Failure to diagnosis and treat nonallergic rhinitis, as it occurs alone or concomitantly with allergic rhinitis, has significant consequences. Importantly, the patient experiences inadequate relief of symptoms with therapy. As a result, the dissatisfied patient also incurs increased costs from multiple office visits and prescriptions besides incurring losses in productivity and continued comprises in the quality of life. In addition, untreated or inadequately treated rhinitis is associated with increased risks of oral/facial abnormalities, nasal polyposis, sinusitis, otitis media, and behavioral and psychological disturbances. Most importantly may be the fact that rhinitis is a risk factor for the development of asthma. Thus, improvements in the clinical awareness and treatment of nonallergic and mixed rhinitis may reduce the onset of asthma.
Document Type: Research Article
Publication date: May 1, 2003
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Allergy and Asthma Proceedings is a peer reviewed publication dedicated to distributing timely scientific research regarding advancements in the knowledge and practice of allergy, asthma and immunology. Its primary readership consists of allergists and pulmonologists.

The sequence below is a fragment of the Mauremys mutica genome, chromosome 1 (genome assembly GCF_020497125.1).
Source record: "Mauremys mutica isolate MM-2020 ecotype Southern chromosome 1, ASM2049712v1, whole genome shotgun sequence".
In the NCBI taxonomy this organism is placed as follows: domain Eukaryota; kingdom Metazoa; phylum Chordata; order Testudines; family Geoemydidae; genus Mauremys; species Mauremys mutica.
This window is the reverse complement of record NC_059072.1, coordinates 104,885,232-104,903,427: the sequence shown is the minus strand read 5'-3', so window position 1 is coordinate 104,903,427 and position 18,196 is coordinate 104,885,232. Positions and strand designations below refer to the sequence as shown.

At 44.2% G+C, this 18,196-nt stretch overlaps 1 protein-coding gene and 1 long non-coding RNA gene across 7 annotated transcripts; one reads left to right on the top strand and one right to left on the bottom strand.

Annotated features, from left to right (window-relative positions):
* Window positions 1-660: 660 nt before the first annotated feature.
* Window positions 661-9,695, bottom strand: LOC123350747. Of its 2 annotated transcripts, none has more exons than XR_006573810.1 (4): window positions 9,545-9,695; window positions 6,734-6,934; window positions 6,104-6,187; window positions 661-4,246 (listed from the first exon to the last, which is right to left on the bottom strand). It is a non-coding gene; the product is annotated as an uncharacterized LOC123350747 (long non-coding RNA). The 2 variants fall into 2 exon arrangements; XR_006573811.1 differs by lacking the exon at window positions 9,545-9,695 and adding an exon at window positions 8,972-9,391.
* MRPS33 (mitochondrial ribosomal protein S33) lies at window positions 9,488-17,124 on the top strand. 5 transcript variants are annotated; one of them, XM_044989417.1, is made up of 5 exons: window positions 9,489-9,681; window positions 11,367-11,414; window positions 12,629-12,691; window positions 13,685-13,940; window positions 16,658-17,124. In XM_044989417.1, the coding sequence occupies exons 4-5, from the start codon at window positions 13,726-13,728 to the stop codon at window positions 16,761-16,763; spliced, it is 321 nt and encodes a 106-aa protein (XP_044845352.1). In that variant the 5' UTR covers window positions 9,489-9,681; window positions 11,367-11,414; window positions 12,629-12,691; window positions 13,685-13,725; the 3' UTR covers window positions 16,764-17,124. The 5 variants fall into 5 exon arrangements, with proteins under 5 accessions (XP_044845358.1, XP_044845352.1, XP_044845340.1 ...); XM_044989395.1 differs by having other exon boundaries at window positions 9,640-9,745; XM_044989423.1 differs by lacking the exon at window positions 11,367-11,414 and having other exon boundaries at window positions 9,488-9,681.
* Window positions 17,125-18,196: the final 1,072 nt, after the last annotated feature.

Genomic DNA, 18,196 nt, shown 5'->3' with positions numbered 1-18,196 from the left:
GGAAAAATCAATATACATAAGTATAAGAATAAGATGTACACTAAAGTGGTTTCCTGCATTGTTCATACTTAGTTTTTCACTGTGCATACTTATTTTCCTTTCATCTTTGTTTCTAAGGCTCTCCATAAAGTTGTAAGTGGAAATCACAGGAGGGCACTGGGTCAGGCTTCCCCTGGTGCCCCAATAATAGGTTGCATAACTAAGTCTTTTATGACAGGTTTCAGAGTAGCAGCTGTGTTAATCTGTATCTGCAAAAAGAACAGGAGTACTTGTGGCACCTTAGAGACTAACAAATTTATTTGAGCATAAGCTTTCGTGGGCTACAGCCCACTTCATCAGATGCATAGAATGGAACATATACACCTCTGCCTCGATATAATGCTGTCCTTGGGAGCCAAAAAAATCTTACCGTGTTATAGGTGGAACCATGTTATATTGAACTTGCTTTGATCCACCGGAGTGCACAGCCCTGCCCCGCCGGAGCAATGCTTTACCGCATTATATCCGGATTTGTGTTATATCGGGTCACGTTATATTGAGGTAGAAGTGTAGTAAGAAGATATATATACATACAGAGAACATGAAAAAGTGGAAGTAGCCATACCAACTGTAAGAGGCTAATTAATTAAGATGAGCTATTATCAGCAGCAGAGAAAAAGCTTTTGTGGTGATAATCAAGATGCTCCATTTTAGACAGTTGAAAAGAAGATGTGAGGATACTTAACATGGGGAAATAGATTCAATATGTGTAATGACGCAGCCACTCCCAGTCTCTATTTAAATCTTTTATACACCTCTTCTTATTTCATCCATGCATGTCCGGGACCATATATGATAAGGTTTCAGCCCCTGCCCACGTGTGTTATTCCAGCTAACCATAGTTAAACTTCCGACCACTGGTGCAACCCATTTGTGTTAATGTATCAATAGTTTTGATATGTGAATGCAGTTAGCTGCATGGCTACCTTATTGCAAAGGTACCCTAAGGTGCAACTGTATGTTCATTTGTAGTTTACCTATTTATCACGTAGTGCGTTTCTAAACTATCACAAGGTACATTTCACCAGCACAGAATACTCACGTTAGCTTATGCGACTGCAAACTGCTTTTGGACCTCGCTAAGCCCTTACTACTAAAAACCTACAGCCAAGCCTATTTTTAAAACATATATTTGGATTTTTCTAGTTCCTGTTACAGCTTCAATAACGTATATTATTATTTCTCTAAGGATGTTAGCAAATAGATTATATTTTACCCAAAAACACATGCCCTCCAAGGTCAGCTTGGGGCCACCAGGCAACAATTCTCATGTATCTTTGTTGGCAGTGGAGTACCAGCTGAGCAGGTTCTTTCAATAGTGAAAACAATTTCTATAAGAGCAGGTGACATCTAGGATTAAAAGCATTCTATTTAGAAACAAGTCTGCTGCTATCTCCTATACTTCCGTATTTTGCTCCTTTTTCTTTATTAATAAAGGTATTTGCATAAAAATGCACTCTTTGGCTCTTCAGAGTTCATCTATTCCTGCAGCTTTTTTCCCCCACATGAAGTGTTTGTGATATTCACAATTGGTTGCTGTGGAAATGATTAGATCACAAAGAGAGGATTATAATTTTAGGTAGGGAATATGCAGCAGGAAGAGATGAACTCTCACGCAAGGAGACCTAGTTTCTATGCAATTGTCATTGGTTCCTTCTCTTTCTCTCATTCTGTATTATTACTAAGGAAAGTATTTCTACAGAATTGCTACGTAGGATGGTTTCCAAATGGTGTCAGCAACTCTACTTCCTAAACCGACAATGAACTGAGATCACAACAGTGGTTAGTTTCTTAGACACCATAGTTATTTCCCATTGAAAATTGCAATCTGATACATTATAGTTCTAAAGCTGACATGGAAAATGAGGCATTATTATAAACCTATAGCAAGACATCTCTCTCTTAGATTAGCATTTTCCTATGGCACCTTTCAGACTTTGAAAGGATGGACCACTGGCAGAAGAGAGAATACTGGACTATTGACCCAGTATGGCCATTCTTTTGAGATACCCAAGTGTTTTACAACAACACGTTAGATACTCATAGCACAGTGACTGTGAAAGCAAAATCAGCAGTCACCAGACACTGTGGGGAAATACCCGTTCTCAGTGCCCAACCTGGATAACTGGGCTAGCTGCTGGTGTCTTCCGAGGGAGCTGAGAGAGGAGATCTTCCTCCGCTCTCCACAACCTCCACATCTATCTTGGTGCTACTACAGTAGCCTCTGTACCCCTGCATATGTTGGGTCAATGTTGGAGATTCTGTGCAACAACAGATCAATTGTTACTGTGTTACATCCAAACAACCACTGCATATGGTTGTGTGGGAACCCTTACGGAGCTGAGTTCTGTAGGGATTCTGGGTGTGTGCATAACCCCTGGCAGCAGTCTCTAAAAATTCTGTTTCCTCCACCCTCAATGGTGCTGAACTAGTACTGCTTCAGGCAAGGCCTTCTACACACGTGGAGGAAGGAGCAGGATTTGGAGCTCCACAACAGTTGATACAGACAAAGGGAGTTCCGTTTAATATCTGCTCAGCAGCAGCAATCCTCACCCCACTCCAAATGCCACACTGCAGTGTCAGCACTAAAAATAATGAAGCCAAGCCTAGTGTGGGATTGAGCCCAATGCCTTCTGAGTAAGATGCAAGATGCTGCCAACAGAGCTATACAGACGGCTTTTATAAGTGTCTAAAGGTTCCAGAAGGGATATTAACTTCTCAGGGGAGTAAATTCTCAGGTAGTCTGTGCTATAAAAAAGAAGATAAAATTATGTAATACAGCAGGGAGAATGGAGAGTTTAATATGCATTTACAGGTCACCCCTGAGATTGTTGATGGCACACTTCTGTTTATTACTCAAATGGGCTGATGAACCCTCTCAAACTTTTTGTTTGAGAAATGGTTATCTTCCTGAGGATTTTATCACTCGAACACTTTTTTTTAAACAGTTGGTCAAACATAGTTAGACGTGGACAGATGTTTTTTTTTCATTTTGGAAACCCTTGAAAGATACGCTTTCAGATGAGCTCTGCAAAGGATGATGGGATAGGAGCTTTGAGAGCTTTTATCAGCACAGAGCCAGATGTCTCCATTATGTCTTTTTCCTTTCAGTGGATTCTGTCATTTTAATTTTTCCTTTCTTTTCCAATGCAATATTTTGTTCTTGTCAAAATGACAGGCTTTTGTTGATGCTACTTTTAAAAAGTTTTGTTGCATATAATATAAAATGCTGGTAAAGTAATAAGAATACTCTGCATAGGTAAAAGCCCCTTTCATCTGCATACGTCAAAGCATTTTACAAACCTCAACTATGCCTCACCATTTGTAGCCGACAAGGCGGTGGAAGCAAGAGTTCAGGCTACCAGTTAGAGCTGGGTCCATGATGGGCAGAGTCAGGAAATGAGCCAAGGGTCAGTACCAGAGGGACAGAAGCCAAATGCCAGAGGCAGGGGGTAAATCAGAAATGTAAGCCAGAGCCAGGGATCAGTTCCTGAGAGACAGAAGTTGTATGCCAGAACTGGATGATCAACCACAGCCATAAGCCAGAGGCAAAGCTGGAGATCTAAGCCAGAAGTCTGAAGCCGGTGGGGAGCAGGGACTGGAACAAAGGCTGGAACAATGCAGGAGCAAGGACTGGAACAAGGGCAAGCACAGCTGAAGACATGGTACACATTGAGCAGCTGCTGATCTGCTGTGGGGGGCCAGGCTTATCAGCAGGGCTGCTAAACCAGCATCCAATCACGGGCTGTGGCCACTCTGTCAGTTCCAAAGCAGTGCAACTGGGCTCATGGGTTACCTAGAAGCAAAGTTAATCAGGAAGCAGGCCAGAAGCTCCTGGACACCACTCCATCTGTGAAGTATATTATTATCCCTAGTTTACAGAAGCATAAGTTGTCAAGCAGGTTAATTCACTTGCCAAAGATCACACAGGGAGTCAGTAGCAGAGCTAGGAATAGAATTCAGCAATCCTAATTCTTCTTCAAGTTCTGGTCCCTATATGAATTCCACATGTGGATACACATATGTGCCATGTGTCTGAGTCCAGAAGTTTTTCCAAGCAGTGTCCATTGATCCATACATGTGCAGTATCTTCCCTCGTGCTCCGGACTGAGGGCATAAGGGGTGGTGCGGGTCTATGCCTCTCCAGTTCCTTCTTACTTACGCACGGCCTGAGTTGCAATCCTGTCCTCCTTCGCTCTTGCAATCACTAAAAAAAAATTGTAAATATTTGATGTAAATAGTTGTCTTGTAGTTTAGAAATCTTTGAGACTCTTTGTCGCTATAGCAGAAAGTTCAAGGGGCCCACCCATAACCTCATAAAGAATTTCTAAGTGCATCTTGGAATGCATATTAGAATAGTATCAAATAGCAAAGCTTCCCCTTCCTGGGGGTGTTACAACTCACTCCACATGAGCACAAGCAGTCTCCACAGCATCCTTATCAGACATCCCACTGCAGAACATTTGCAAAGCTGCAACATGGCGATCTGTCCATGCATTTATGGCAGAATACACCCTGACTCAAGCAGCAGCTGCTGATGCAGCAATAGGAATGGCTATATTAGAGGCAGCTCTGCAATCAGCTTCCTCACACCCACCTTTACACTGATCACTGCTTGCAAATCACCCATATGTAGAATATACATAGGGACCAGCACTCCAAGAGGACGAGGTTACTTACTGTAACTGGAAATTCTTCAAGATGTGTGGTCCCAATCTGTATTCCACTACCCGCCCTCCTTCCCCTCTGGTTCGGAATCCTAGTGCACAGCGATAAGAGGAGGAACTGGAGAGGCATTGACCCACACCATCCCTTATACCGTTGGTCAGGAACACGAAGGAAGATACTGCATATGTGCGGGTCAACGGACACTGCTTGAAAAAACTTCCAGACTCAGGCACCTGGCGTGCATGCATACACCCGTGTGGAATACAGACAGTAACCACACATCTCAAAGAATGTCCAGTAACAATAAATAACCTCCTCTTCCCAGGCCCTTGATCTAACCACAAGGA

The goal of the Proceedings is to publish articles with a predominantly clinical focus which directly impact quality of care for patients with allergic disease and asthma.
Featured topics include asthma, rhinitis, sinusitis, food allergies, allergic skin diseases, diagnostic techniques, allergens, and treatment modalities. Published material includes peer-reviewed original research, clinical trials and review articles.
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